HR Strategies for Managing Older Employees

11th July 2016

Older man at computer in office With the ageing of the UK population and gradual changes to the state pension age, many people are staying in work longer than in the past. According to the Office for National Statistics (ONS), almost 10 million people aged 50 and over are now in employment nationally, making up 31% of the workforce. HR payroll software companies include the ability to analyse and manage various workforce demographics at any point in time;  all of IRIS FMP’s HR packages are geared to help HR teams to manage older members of the workforce effectively.

At present, too many organisations are still missing out on the skills and experience offered by employees in the over-50 age bracket. Problems include failing to recruit older applicants and not having the right strategies in place to manage older staff members – for instance not considering them for promotion or training opportunities.

However, with retirement ages steadily rising, the trend for older workers is set to continue, and companies need to take advantage of this. Here we look at some of the steps HR teams should be considering to create successful age-related strategies.


It is currently estimated that as many as two thirds of workers over 50 don’t succeed in finding another job after becoming unemployed. Many are not registered as out of work and simply give up looking after failing to be offered interviews. This means a lot of talent and experience are being lost. Recruiters therefore need to consider how to encourage older people to apply, which will involve overhauling recruitment systems to avoid discrimination.

It is all too easy to reflect an unconscious bias towards younger applicants when recruiting, for instance by using loaded terms such as “vibrant” and “energetic” in advertising. More applications from a wider field are likely to come in if you avoid using language which could be seen as discriminatory.

Another bar to recruitment could be only placing advertisements on social media platforms which fewer older candidates are likely to use. Making stereotyped assumptions is yet another potential problem. It is sometimes assumed that a job is only suitable for a younger applicant when in fact an older worker could also have the qualities required.

Having the right HR recruitment software can help here, by allowing you to collect data about applicants and ensure best practice, as well as compliance with equality legislation. Statistical reports and charts, many of which are included as standard, can be produced on any protected characteristic, including age.

Carrying Out an ‘Age Audit’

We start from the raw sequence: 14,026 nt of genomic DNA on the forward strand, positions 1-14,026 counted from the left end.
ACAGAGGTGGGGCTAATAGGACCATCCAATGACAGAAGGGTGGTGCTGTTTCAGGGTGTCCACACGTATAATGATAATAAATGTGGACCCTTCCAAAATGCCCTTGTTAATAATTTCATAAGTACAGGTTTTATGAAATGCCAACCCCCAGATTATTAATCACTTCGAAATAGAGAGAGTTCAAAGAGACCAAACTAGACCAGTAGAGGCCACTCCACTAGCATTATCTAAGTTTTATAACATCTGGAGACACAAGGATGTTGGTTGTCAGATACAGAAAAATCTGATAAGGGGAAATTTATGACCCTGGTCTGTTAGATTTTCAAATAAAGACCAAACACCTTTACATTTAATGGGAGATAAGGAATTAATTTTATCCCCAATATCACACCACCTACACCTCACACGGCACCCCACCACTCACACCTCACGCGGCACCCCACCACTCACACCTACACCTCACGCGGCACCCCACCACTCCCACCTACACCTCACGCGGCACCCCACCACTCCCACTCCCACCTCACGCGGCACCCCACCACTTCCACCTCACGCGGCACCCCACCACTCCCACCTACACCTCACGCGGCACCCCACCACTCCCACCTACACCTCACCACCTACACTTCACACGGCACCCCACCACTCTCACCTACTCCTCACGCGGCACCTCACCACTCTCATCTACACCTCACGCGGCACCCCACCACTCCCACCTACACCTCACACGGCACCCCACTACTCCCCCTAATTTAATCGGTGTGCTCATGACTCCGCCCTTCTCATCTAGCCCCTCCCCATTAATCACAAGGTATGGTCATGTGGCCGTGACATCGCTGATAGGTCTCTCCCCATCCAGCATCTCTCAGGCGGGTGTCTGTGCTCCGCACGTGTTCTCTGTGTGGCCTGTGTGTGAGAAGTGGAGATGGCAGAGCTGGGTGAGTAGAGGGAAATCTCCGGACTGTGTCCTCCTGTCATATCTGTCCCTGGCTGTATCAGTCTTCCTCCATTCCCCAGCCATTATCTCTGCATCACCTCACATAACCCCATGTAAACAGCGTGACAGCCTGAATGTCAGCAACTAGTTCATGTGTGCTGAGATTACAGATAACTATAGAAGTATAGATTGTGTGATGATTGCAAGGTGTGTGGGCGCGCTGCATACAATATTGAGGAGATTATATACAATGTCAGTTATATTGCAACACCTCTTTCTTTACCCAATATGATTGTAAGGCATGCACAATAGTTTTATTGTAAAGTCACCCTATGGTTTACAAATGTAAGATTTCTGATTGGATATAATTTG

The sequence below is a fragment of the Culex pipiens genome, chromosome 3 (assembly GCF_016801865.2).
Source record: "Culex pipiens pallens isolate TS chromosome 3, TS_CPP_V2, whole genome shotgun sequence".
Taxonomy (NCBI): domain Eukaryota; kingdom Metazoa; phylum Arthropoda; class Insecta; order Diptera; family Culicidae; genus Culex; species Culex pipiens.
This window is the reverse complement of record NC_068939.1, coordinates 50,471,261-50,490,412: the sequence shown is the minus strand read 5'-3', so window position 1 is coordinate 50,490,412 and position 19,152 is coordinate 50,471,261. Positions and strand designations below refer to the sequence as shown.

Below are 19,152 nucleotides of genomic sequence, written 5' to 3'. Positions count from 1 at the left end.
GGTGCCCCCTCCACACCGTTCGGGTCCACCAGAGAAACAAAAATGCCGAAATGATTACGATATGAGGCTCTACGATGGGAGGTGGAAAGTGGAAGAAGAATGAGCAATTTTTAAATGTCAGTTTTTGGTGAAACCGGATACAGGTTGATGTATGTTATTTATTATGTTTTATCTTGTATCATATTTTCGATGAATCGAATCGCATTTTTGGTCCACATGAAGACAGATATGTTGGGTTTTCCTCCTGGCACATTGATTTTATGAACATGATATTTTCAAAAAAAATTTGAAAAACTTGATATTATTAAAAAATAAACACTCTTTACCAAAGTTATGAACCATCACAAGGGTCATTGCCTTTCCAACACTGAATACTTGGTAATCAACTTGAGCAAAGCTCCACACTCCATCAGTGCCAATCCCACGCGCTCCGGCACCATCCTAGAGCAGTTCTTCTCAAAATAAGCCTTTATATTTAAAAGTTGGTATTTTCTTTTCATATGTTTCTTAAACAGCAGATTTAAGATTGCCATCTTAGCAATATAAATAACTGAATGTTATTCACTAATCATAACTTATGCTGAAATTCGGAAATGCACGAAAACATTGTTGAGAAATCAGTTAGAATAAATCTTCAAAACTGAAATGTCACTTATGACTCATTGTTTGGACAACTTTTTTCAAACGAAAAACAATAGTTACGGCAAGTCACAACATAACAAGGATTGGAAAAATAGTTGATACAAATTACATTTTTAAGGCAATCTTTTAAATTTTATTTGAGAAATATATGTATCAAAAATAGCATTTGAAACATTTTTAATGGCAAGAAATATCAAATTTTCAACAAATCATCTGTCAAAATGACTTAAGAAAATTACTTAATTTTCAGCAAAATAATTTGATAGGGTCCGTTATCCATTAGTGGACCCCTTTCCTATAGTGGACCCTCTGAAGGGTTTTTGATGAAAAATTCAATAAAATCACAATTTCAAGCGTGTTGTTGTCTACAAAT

To ensure that older workers are not being overlooked, it is important for organisations to have an idea about the age profile in different departments and in the local area. Pensions minister Baroness Altmann has advised that companies should carry out an ‘age audit’. This means gathering data on the ages of staff, as well as how old they are when they join and leave your organisation.

Looking at which areas of your business are mainly staffed by over-50s will not only help to plan how to replace them as they leave over the coming years, but also mean you can look at how they are being managed. For instance, are older staff getting a chance to apply for promotion or being offered training which will help to increase productivity and job satisfaction?

Training and Development

Sometimes it is wrongly assumed that training older staff is a waste of time because they will soon be retiring. But in fact older workers are far less likely to change jobs than younger ones, and giving the right training will also increase this loyalty. One way to open up more opportunities is to offer line managers training to increase awareness of age bias and avoid unconscious ageism.

Part of an effective age-related HR strategy involves making sure that annual appraisals and other mentoring processes take account of the aspirations of older workers and do not just assume they are happy to continue in exactly the same role. Someone who is currently in their early 50s might want to continue working until their late 60s or even older, so this individual still has a lot of service to give and it is worth investing in their development.

Flexible Working

While flexible and part-time working are increasingly popular with all age groups, they can have particular advantages for older workers. For instance, working flexible hours can make it easier for staff to cope with caring responsibilities, help them to prepare for retirement gradually, or take into account any health issues.

Choosing the right HR payroll software can enable companies to manage flexible working arrangements effectively. IRIS FMP’s self-service software packages, Amity and Teamspirit, are both ideal for this. A major advantage of Amity is that it can be accessed securely on any device, making it easy for staff who are either working away from the office or are home based to check their information.

Many older people are keen to work and can bring great benefits to organisations, since they have experience and skills built up over the years as well as good contacts. Having the right age-related strategies in place can help to ensure your organisation does not miss out on this important area of talent.